Nicole: Intellectually, we understand that explanation, but can you describe an experience to help build that bridge of where you’ve worked with a customer to achieve measurable advancement when it comes to Digital and what that looked like?

Brian: Sure. I should also say, by the way, I know we’ll get to Design Thinking, but when it comes to Digital, I would also add, and I think it’s important to add that the cost of technology is falling. So, you see all these start-ups, and in 2017, we had $280 million spent in US legal tech investment in venture capital. In 2018, that was $1.1 billion, and in 2019, $1.2 billion. So, the legal tech space has been discovered. And as the cost of technology falls, it becomes easier and cheaper to experiment, which creates risk for those who don’t.

And that means that it becomes cheap to explore ideas and test them in the marketplace. It’s not about having Technology, It’s about choosing the right ideas, and that’s what we focus on and help our customers focus on. To give you a concrete example, if you look at the Altman Weil Survey, and other industry surveys going back 10 years, one of the key problems is systemically, that law departments, the GCs mention over again, over and over again, is outside counsel spend management and control. And there are a number of solutions that have been developed, there are some great E-billing platforms, but yet, this is still a problem. It’s still listed almost every year as the No. 1 problem, despite the solutions. When I was with IBM, I invented a capability that used artificial intelligence to understand legal language; legal language within legal invoices. And a lawyer can explain something in a thousand different ways, mapping it back to a common meaning, really was the way to identify value.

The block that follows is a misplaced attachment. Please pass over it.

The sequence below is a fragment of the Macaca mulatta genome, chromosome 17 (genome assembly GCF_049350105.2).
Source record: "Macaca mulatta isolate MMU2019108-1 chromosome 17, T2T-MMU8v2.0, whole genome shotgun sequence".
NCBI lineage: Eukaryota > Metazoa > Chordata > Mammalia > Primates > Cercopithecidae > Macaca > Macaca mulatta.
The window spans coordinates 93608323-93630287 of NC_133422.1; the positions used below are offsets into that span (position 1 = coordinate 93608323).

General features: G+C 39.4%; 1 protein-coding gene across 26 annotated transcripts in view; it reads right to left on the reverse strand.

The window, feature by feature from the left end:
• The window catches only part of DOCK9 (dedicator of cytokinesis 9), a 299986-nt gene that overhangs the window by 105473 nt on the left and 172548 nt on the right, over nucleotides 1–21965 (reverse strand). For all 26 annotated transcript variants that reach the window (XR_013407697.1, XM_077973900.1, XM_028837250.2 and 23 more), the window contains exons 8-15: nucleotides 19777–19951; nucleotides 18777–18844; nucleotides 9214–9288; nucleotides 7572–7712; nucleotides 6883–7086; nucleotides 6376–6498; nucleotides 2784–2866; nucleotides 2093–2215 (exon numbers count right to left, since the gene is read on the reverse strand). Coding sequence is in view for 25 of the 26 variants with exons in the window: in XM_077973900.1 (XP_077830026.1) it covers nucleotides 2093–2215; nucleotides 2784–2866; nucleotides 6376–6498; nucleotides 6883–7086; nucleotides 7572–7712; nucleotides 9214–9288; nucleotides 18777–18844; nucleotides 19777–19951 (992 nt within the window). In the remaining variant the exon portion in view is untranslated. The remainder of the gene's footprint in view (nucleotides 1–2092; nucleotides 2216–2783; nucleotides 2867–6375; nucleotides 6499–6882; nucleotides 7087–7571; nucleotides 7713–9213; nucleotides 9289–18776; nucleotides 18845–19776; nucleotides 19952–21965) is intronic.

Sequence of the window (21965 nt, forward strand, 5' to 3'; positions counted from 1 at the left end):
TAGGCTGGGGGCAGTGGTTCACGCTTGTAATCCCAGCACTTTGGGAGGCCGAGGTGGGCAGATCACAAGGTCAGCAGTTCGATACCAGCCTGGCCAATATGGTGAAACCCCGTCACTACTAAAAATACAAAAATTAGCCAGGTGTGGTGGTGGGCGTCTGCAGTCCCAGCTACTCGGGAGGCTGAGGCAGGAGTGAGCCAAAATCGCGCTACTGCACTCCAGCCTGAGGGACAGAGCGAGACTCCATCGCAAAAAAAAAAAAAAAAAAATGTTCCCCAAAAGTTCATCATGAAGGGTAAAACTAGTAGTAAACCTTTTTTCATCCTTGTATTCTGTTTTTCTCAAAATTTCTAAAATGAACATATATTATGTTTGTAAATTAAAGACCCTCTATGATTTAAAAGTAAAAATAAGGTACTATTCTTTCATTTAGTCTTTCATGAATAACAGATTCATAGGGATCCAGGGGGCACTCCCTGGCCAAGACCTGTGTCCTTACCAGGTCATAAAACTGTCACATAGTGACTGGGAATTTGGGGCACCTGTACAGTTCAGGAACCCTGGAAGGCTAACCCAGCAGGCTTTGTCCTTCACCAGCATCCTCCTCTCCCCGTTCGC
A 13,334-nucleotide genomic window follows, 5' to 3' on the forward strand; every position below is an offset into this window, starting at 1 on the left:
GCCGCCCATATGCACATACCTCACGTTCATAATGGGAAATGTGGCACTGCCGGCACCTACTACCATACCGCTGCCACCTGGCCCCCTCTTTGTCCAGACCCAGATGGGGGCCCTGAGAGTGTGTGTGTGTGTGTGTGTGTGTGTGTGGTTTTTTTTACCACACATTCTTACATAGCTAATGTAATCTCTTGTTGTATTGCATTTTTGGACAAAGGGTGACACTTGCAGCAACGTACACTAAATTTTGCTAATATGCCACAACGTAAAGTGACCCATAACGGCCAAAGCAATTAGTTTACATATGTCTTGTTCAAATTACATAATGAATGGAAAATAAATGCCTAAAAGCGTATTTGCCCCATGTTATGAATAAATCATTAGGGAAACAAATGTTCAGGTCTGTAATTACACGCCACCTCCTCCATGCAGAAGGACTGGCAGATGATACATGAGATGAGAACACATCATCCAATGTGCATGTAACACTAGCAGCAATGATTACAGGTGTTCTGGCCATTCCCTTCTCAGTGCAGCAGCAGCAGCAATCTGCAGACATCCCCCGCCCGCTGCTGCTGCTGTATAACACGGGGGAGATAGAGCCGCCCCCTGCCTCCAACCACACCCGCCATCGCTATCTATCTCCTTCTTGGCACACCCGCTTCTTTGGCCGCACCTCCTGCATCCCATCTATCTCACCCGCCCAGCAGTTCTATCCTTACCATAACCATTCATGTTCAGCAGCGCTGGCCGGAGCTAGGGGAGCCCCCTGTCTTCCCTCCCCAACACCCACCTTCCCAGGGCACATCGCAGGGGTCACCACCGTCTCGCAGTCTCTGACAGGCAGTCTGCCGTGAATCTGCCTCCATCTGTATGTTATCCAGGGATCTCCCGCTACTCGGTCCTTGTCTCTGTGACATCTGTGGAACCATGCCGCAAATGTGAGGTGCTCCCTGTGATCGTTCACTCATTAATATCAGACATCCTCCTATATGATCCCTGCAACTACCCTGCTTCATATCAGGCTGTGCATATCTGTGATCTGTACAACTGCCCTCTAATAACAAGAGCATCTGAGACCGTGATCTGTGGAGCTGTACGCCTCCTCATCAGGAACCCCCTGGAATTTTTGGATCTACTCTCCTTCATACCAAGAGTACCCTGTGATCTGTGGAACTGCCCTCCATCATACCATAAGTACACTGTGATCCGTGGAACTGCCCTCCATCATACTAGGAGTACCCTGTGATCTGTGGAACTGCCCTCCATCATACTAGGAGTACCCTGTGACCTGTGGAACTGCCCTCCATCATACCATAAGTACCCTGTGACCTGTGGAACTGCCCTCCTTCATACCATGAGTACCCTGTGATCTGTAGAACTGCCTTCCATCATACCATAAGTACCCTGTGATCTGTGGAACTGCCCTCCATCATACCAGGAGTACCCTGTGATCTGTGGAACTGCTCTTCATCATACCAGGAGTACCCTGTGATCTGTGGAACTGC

We’re doing something different here at Elevate by focusing on identifying the root causes of legal spent. What are the activities that produce the cost-effective outcomes that you want? One customer that I worked with had a $1.3 billion per year outside council spent. They were a large PNC auto carrier, and so, about 60% of their spend was clustered in automobile bodily injury negligence as a matter type. And we were able to show them a benefit, $362 million.

We were able to show them that benefit, which realized over time, over a period of years, we were able to show them that benefit by using artificial intelligence to understand the language associated with automobile bodily injury negligence. In other words, we could’ve cast a broad net and looked at keywords; We looked instead at legal concepts specific to the matter types that this customer spent the most amount of money in when they hired outside counsel. So, it was strategic in that sense.

And we also trained it to understand their interpretation of reasonable spend. It was one thing just to understand what words mean and what weight they have, but it’s quite another to understand what they mean in the context of you, the customer. There’s another key element of Digital Transformation –  is making these insights more actionable and trustworthy because they’re based upon your data, and they’re based upon what, in this case, outside counsel did for you that worked, not for a customer like you. And you’re not going to make strategic decisions about council selection and budget based upon generic data. It was really the fact that, yes, we used AI, but it was the business case around choosing what to apply the technology to – that really drove the value.

Nicole: $362 million, it’s quite a benefit, and then also the fact that it was a custom solution, very specific to their need. That said, as you pursued that project with that customer, what was surprising? What there something that came out, results that you weren’t expecting, or a result that the customer wasn’t expecting from that initiative?